Latest in a regular series of reports on food matters of interest to consumers, compiled by Consumers SA Executive member Elaine Attwood.

 First dietary fibre verified natural according to International Standards Organisation (ISO)

Major chicory root processor Sensus announced that their full range of chicory inulin and oligo-fructose products qualifies as natural according to the new ISO 19657:2017 standard. About a year after ISO set a new standard for food ingredients to be called “natural”, chicory root fibre is the first dietary fibre to achieve this verification.


Author:   Mrs. Anne Marie Bastiaansen 



Better Juice: The food tech start-up turning sugars into dietary fibres.

Better Juice has developed a process that can turn the natural sugars in juice into dietary fibres, an innovation than it believes could be a game – changer for the beverage sector. The health halo enjoyed by fruit juice has slipped somewhat, with concern over sugar consumption raising questions over how healthy fruit juices really are. The big problem with drinking juice, versus eating a piece of fruit, is that the juicing process releases the sugars and removes the insoluble fibres in fruit. Fruit juices on average contain 10 to 12% sugar and no dietary fibres. However, take away the fibre and the health implications of juice consumption become more problematic. Like all sugary drinks, the fructose in juice is absorbed immediately and evidence suggests that fructose in liquid form can contribute to health problems such as obesity or type II diabetes. And like any high sugar drink, juice consumption is linked to tooth decay.

“We developed a continuous flow sugar reduction process to reduce the simple sugars in an orange juice. It converts sugar to fibres and other non - digestible natural sugars to make juice healthier,”Better juice founder and CEO Dr. Eran Blachinsky told food Navigator. Better juice uses a non – GMO organism activity and a continuous protocol to convert sugars into fibres.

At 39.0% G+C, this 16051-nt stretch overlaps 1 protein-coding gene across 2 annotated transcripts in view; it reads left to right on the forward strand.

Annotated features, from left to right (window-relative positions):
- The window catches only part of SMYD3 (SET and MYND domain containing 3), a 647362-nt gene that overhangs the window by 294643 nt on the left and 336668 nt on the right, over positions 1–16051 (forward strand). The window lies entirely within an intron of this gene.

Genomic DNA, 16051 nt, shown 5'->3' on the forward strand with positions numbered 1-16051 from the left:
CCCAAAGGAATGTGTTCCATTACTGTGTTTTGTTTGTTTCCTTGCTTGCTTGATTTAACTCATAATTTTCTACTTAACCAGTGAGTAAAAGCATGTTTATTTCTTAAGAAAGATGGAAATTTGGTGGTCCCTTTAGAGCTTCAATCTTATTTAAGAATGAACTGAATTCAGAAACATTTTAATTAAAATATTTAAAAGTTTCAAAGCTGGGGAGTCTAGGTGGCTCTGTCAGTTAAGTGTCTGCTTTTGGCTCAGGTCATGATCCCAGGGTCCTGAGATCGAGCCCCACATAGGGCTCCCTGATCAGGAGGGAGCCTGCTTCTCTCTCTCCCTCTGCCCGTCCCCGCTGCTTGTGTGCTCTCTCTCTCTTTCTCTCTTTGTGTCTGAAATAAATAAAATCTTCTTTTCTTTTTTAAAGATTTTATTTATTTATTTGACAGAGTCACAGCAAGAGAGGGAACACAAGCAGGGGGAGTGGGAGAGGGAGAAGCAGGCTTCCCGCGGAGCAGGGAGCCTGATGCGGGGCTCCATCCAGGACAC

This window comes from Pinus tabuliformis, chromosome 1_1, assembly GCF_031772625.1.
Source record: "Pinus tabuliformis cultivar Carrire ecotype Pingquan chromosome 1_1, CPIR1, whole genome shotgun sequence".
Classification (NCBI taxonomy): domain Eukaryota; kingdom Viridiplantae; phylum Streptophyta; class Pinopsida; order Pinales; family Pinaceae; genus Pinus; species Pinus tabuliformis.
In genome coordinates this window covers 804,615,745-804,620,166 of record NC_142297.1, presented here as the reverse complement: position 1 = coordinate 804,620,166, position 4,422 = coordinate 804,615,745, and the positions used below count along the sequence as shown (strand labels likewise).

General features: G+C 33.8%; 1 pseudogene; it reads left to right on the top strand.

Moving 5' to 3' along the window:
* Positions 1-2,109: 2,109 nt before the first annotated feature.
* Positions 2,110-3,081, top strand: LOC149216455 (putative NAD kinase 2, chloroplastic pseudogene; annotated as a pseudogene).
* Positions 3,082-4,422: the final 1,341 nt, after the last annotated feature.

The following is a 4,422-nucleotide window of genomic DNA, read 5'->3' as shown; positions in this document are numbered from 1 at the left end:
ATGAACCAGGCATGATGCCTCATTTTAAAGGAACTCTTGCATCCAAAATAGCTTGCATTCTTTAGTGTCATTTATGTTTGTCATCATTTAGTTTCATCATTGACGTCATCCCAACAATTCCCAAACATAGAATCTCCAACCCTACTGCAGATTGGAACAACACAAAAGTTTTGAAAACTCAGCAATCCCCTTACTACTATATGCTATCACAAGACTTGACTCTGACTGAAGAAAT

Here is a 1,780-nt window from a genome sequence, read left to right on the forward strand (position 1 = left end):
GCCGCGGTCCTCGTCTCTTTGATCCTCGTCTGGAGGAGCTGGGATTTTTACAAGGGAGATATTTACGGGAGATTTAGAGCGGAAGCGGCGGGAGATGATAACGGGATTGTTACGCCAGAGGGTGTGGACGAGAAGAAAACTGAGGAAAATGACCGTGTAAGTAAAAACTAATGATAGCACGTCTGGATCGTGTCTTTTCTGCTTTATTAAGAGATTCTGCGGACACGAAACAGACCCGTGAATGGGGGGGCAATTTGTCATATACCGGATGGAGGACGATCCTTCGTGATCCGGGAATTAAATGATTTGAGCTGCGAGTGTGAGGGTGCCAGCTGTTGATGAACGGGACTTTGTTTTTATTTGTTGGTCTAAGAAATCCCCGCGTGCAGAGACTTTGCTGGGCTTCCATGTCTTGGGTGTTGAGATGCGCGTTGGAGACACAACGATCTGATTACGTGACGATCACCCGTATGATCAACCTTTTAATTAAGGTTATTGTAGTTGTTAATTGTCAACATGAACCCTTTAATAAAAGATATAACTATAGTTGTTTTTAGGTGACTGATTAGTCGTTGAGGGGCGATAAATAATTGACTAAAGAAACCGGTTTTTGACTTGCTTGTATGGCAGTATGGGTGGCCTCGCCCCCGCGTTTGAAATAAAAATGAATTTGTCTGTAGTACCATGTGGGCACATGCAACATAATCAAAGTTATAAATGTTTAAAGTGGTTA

Author:   Katy Askew

Credit:    2018 - William Reed Business Media Ltd


Allergy ‘nightmare’: calls for crackdown on labelling of ice cream, cakes, cookies.

Ingredients lists of common supermarket products - including ice creams and biscuits – are often not declaring food allergens, prompting calls for a crackdown on labelling to protect vulnerable consumers. A Melbourne University survey revealed that in more than 60% of cases where consumers suffered an allergic reaction to packaged food, the suspected allergen was not listed in the ingredients. Australian law requires companies to declare all potential allergens in ingredients lists. These include peanuts, tree nuts, milk, eggs, sesame seeds, fish, shellfish, soy, lupin  and wheat. Statements such as “may contain traces” or “may be present” found on many products are merely voluntary and are unregulated. There are on average, more than 30 food recalls every year, according to Food Standards Australia. 

Dr Robert Loblay, the director of the allergy unit at the Royal Prince Alfred Hospital in New South Wales, said he was not optimistic about improved regulation when it comes to food allergen labelling. “We already had a big national review of food labelling in 2009’ he said ‘(I suggested that) rather than stating that a product ‘may contain traces of’  - or some variation of that - that manufacturers be required to label their products as ‘may be contaminated with.’


AuthorL:  Alana Mitchelson

Credit:     The New Daily

From compost to cakes: Carrot pulp flour gives healthy reformulation green credentials